Wood density at 12% moisture content (kg): 1050
Also known as: Ipe, Brazilian Walnut, Lapacho
Botanical name: Handroanthus spp. (formerly placed in the Tabebuia genus)
Origin: Central and South America, Brazil, Argentina
Use: Ipe is suitable anywhere, where high hardness, strength and durability are required (e.g. gears), but it does not have self-lubricating properties due to its lower content of oily resins.
- Water and port constructions, for shipbuilding, bridges
- Interior constructions (partitions, crossbeams, window crossbeams, etc.),
- Wooden structures, building constructions, sleepers, wood siding, wooden facade cladding
- Vehicles, wagons
- Intensely used parquets
- Lathe machine products, handles of various tools
- Fishing rods, bows and sports equipment
- Veneers and marquetry
Durability: Ipe wood is very durable. It handles weather fluctuations well. It is resistant to termites but cannot withstand the naval shipworm.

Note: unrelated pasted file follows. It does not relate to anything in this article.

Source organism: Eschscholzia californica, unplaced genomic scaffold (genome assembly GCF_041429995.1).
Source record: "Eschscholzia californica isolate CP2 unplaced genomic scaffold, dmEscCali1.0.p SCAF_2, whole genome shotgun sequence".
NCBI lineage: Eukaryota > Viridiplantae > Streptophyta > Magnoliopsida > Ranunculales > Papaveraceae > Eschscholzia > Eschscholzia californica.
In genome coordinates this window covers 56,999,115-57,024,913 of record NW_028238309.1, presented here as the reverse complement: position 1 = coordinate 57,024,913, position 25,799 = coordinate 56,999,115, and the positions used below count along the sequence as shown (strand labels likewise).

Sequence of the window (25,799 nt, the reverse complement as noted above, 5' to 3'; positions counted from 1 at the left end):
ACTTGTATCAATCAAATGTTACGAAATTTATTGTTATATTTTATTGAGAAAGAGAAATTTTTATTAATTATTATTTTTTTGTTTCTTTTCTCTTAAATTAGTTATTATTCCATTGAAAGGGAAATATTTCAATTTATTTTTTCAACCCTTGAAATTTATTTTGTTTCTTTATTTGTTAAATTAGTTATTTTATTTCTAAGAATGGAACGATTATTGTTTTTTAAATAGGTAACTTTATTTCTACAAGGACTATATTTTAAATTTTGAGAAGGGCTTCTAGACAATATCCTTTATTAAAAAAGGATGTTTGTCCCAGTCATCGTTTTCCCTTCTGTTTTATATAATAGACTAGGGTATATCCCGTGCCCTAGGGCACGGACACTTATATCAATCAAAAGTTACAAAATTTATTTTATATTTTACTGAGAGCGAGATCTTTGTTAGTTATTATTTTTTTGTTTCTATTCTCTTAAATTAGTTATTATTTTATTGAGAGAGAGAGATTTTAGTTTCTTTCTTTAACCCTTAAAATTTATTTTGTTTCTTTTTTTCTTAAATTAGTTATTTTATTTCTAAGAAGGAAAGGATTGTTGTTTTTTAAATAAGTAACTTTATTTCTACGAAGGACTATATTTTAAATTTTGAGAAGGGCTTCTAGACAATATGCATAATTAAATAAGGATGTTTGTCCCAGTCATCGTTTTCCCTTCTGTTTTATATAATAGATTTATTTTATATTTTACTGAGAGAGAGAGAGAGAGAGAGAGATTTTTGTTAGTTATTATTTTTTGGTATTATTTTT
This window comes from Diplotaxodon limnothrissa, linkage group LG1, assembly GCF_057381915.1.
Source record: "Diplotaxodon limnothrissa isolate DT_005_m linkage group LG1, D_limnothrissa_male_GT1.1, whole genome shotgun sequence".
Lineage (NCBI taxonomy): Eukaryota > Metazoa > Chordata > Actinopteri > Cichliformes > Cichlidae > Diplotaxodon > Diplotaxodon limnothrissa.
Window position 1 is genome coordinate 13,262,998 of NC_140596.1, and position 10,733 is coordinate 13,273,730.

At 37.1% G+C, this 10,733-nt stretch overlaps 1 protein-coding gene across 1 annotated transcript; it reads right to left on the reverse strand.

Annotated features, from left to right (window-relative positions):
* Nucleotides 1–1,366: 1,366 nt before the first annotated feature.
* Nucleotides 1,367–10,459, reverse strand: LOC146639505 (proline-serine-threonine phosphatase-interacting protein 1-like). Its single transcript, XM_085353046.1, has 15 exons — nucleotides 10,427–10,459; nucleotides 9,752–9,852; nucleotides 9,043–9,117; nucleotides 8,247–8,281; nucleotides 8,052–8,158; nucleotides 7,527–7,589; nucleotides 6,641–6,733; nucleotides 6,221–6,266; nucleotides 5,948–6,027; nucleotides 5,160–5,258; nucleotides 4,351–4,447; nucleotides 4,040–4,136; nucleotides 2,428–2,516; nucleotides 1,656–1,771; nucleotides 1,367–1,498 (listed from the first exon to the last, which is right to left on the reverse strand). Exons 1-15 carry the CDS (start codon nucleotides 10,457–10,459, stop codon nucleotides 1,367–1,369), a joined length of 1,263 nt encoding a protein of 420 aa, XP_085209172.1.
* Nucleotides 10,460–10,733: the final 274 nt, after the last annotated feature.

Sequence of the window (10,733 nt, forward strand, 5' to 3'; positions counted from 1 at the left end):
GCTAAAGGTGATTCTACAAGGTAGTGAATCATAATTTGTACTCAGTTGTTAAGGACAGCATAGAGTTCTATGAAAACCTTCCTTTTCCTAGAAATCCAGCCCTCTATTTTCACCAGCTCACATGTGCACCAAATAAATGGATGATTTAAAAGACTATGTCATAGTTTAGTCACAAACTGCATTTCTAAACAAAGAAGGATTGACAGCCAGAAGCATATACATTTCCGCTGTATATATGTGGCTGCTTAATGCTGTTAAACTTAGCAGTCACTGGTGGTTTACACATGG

Wood description: Sapwood: rather narrow – 4 cm, yellow to reddish color, often also greyish. Heartwood: color of freshly cut wood is light green, later turns olive brown and greenish brown. Texture: often slightly striped due to lighter and darker stripes (even black stripes), medullary rays are very fine-grained, annual rings are quite noticeable, the surface tends to have an oily appearance.
Cutting: easier than its hardness would suggest; disruption by cutting – average
Drying: slow, slight risk of warping and anomalies
Workability: due to the irregularity of the course of grains – some difficulties, it is necessary to use tools made of hard metals
Nailing/hammering: necessary to pre-drill holes
Clean workability, finishing: good; lapachol deposits can complicate the application of varnishes and coatings; we recommend grain filling, easy-to-polish